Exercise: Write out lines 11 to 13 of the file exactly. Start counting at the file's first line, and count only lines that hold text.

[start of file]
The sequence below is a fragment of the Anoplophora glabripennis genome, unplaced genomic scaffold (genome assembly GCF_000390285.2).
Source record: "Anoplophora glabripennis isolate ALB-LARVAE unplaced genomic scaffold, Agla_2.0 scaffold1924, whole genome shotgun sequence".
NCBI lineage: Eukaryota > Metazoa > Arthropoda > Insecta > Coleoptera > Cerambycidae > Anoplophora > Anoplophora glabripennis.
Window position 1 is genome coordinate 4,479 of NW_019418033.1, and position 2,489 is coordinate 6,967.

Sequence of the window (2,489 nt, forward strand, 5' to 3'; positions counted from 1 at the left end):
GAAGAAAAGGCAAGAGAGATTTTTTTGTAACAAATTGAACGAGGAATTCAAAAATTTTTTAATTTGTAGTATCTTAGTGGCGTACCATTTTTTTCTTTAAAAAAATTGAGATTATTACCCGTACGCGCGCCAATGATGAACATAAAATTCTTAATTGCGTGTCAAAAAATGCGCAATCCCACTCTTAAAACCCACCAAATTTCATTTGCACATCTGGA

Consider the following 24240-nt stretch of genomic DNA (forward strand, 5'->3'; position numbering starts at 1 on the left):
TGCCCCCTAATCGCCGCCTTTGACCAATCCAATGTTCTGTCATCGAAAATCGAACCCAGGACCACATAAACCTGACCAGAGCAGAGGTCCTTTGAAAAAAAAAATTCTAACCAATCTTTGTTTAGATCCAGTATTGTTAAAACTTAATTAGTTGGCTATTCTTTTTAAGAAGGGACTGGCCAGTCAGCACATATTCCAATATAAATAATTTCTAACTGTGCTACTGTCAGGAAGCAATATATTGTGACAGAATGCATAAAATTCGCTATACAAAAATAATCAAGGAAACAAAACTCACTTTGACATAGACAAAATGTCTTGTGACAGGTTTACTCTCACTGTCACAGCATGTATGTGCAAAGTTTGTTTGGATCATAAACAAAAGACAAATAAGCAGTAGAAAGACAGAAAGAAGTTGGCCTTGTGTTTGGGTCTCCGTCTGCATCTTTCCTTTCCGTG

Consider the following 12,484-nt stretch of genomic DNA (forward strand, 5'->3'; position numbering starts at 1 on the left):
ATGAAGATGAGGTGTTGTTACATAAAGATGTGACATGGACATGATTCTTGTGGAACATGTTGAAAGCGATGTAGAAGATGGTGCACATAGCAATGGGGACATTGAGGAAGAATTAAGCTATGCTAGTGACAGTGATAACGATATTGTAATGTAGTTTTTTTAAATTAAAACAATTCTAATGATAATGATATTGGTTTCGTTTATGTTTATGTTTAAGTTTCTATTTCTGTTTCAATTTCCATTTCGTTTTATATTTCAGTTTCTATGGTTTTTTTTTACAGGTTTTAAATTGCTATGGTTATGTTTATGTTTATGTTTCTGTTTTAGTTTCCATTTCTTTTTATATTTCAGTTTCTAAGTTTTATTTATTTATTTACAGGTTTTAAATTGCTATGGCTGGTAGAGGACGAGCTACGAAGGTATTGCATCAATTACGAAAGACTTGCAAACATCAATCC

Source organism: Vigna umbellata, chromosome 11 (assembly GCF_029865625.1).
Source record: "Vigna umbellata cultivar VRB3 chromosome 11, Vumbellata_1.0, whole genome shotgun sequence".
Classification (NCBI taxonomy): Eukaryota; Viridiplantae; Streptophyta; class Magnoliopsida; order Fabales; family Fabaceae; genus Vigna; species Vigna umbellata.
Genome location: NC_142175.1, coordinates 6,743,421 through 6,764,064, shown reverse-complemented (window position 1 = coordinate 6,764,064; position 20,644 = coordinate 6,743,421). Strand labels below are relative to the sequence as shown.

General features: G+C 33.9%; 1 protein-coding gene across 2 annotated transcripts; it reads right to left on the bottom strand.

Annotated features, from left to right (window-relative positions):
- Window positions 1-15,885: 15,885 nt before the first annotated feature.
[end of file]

Source organism: Vigna umbellata, chromosome 11 (assembly GCF_029865625.1).
Source record: "Vigna umbellata cultivar VRB3 chromosome 11, Vumbellata_1.0, whole genome shotgun sequence".
Classification (NCBI taxonomy): Eukaryota; Viridiplantae; Streptophyta; class Magnoliopsida; order Fabales; family Fabaceae; genus Vigna; species Vigna umbellata.